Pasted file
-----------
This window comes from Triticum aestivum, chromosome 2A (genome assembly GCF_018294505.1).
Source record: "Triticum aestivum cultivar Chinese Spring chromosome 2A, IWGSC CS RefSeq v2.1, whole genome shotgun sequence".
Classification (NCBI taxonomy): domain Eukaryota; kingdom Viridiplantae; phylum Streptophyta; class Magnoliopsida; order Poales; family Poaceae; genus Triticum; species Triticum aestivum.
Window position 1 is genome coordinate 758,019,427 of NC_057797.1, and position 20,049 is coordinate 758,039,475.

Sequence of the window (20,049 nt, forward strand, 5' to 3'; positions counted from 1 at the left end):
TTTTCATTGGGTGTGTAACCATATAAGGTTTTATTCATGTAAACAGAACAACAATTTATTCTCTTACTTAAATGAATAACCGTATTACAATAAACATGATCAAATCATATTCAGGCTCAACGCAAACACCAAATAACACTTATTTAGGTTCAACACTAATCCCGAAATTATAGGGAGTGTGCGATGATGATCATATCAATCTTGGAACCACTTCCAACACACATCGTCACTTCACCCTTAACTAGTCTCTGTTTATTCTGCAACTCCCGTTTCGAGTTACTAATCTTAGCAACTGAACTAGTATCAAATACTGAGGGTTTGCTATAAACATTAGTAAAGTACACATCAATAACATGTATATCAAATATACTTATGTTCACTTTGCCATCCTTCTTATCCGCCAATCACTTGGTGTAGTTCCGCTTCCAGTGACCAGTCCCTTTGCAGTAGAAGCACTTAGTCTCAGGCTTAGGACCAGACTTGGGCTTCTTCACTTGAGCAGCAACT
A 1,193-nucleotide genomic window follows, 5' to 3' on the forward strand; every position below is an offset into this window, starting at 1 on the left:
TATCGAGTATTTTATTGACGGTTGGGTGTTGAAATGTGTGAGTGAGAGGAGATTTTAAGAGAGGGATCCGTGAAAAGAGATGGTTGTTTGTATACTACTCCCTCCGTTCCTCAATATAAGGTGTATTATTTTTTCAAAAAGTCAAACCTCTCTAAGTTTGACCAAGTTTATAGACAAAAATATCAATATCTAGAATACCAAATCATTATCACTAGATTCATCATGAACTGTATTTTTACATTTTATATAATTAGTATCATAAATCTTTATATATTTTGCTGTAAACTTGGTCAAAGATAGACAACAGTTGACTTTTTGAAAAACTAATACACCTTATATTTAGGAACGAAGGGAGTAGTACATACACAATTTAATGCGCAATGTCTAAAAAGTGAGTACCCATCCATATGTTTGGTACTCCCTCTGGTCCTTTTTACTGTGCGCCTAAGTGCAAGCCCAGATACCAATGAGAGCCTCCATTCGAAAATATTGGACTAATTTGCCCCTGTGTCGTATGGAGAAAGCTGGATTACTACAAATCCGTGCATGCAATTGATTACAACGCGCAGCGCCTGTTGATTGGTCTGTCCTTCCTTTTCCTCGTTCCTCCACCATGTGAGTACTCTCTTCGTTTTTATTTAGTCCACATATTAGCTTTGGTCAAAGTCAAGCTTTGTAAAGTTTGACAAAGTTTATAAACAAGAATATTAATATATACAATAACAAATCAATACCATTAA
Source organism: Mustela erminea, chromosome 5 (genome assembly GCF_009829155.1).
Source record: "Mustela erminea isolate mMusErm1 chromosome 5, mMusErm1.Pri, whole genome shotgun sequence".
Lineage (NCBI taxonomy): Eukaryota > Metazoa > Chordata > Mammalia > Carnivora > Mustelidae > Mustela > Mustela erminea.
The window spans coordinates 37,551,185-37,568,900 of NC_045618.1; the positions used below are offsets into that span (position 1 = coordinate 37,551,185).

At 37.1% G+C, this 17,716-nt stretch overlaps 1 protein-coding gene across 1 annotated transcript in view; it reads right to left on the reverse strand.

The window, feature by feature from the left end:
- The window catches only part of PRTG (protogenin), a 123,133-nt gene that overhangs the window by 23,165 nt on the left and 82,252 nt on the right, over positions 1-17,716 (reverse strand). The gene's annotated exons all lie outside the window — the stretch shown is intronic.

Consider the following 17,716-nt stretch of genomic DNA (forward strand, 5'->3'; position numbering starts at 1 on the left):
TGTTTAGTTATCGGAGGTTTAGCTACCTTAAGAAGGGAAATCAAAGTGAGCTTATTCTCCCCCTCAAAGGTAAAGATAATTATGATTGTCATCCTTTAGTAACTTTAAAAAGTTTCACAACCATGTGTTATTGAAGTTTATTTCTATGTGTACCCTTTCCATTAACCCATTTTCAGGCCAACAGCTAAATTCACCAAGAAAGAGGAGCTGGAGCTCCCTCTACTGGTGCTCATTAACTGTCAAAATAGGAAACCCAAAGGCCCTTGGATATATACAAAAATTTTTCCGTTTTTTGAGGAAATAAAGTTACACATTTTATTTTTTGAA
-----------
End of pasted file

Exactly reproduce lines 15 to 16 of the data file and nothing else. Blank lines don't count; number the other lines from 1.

- The window catches only part of PRTG (protogenin), a 123,133-nt gene that overhangs the window by 23,165 nt on the left and 82,252 nt on the right, over positions 1-17,716 (reverse strand). The gene's annotated exons all lie outside the window — the stretch shown is intronic.

Consider the following 17,716-nt stretch of genomic DNA (forward strand, 5'->3'; position numbering starts at 1 on the left):